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Hindutva Is Different From Hinduism” caption from

  Many do not know the difference between Hinduism and Hindutva, and so it is disturbing to read and hear about ‘Hindu fundamentalism’.

     It is not Hindu fundamentalism, but, ‘Hindutva fundamentalism’ that is the accurate term for the hatred, division and unspiritual activities attributed to it. Hindutva Fundamentalism is responsible for the disturbing phenomena of attacks on practitioners of other religions in India, and the violence and atmosphere of fear - and the augury of fascism that prevails in India today.

     To add confusion to ignorance, even the participants in fundamentalist acts of violence do not know of the vast difference between the way-of-life called ‘Hinduism’ that they have participated in for over two thousand years, and ‘Hindutva’, the political philosophy that was propounded by V.D. Savarkar in 1923.

     “Savarkar coined the term Hindutva (Hinduness) to create a collective "Hindu" identity as an ‘imagined nation’. Some later commentators state that Savarkar's philosophy, despite its stated position of furthering unity, was divisive in nature as it tried to shape Indian nationalism as uniquely Hindu, to the exclusion of other religions. Savarkar was also an atheist and a staunch rationalist who disapproved of orthodox Hindu belief, dismissing cow worship as superstitious.” (http ://         

     Hindutva is a political construct of cultural and religious nationalism created from a complex mix of religious conviction and political expediency. It is neither a religion nor a ‘way of life’. It is recent and aggressive political ‘guiding principles’, mixing jingoism and nationalism with national identity and religious identity. Hindutva relates nationalism to a particular religious belief, dogma, or affiliation, and goes against the idea of secularism.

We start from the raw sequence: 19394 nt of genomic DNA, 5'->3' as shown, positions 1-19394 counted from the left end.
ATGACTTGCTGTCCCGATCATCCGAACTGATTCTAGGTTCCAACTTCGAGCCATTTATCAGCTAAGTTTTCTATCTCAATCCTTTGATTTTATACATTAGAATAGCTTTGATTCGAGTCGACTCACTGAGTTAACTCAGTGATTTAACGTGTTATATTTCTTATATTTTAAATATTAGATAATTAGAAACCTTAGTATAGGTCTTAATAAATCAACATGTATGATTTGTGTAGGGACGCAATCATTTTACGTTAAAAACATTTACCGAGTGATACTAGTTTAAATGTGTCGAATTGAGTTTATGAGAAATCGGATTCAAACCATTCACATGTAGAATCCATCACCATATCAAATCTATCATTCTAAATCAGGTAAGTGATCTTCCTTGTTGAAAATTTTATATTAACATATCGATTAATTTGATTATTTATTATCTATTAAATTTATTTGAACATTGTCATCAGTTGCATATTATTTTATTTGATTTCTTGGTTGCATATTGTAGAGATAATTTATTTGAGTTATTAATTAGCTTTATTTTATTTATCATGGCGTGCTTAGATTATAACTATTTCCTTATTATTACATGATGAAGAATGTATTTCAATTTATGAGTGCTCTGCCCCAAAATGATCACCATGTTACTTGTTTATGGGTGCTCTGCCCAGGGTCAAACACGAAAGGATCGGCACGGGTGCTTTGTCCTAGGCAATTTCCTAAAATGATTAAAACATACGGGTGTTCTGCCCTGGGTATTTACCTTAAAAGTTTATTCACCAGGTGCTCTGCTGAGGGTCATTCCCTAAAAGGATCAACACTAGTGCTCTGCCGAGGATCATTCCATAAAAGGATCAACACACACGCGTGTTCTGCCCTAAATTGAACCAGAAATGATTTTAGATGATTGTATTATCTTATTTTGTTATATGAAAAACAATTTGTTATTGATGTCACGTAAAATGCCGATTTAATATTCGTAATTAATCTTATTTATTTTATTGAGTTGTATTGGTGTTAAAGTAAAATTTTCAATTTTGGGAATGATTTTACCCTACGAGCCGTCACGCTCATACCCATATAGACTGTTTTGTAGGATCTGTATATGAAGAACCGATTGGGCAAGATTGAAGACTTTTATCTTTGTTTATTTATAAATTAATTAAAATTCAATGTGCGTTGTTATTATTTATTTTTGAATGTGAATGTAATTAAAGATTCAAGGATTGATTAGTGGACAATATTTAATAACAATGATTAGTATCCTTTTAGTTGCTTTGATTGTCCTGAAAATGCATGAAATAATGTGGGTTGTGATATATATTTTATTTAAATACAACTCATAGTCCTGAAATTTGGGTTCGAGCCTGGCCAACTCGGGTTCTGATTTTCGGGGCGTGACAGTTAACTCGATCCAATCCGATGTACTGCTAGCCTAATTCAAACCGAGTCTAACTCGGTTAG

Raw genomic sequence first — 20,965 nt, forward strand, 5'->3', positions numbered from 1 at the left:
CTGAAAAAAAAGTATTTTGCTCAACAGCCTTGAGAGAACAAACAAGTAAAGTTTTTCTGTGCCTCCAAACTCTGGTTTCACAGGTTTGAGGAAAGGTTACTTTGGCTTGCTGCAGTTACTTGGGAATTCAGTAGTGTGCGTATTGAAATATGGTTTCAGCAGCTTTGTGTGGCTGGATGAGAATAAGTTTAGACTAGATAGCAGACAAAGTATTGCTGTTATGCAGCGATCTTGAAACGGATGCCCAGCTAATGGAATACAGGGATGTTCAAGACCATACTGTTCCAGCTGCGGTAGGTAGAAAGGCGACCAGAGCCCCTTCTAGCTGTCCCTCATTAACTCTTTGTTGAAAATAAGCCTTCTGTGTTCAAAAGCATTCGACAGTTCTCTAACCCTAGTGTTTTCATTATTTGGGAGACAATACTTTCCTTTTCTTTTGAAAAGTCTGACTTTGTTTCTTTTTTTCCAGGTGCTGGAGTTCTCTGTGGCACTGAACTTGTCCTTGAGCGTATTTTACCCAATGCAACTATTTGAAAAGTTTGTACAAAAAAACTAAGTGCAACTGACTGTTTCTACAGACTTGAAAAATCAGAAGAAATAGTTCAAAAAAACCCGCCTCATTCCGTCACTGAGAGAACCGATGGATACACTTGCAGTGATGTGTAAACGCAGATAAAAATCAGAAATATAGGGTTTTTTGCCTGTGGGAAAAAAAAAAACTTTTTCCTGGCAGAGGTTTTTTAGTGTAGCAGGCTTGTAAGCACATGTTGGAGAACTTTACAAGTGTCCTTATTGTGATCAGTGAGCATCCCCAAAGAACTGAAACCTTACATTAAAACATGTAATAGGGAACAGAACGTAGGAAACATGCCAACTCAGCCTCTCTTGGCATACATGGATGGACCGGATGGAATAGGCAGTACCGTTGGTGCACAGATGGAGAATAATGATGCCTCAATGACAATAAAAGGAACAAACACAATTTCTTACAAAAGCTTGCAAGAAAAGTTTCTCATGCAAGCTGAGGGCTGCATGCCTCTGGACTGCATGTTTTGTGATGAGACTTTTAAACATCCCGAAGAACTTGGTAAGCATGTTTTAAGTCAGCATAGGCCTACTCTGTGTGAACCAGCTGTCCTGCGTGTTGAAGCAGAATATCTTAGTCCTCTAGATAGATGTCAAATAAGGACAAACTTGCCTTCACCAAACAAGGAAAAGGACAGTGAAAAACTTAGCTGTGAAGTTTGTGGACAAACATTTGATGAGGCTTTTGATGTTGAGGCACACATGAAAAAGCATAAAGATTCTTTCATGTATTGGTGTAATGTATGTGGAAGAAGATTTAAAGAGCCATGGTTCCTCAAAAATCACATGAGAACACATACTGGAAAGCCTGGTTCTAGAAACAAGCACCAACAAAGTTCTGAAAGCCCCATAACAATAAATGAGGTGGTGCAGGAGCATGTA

Extracts from, “Here it is enough to point out that Hindutva is not identical with what is vaguely indicated by the term Hinduism. By an 'ism' it is generally meant a theory or a code more or less based on spiritual or religious dogma or creed.”

     “Failure to distinguish between these two terms has given rise to much misunderstanding and mutual suspicion between some of those sister communities that have inherited this inestimable and common treasure of our Hindu civilization.”

     Hinduism, as this ancient ‘way of life’, has come to be called in the last 200 years, is almost impossible to define, and though Vedism, and the Bhakti tradition are amongst the numerous closely related traditions which share common themes that have been integrated in Hinduism, it does not constitute a unified set of beliefs or practices. Hinduism has no organisation, or structure, or hierarchy or institutionalised constitution. It has incorporated within it the most heterogeneous philosophies, but has no central philosophy, though it has a fascinating, multifarious, colourful, living mythology. Yet, Hinduism, was, and still is, the most absorbing and absorptive; accommodating and inclusive; broad and open; giving and liberal; pluralistic and individualistic ‘way-of-life’. The only part of Hinduism that has a rigorously followed structure, is the contentious and distressing caste system.

     Around 600 BCE, when Mahavir and the Buddha lived, Hindu, as a word, or as a description of a way-of-life, or as a name of a people, had not been conceived. This would happen much later, when the Persians called the land on the other side of the river Sindhu or Indus, ‘Hindustan’. ‘Land beyond the Indus’. ‘Stan’ in Persian, and ‘Sthan’ in Sanskrit, means ‘the land of’ and forms part of the name of many central Asian countries: Kazhakistan, Tajikistan, Uzbekistan, Kyrgyzstan, Turkmenistan, Afghanistan, and Pakistan. ‘Hindustan’, or ‘land beyond the Indus’, is how this Persian name for the sub-continent became popular, and that is how the people of the subcontinent came to be called Hindus - ‘the people of the land beyond the Indus river’. ‘Indus’ is also the origin of the name ‘India’.